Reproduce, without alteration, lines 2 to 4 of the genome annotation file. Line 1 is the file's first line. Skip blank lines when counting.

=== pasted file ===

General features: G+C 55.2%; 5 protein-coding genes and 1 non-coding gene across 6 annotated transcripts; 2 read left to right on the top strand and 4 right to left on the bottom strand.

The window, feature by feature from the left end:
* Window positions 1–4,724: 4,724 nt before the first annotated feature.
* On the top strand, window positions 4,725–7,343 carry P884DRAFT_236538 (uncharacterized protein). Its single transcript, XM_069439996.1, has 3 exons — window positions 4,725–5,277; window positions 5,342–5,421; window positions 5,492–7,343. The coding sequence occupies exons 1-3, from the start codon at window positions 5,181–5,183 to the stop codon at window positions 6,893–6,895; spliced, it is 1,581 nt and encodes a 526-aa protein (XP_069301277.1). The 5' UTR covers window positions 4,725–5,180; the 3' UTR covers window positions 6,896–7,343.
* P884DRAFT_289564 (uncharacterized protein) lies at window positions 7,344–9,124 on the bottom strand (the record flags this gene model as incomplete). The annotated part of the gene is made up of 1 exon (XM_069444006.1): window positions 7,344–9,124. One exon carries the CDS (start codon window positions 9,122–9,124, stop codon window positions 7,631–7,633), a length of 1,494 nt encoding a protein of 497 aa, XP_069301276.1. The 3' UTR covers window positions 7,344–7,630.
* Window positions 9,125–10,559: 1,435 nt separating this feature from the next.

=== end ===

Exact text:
The window, feature by feature from the left end:
* Window positions 1–4,724: 4,724 nt before the first annotated feature.
* On the top strand, window positions 4,725–7,343 carry P884DRAFT_236538 (uncharacterized protein). Its single transcript, XM_069439996.1, has 3 exons — window positions 4,725–5,277; window positions 5,342–5,421; window positions 5,492–7,343. The coding sequence occupies exons 1-3, from the start codon at window positions 5,181–5,183 to the stop codon at window positions 6,893–6,895; spliced, it is 1,581 nt and encodes a 526-aa protein (XP_069301277.1). The 5' UTR covers window positions 4,725–5,180; the 3' UTR covers window positions 6,896–7,343.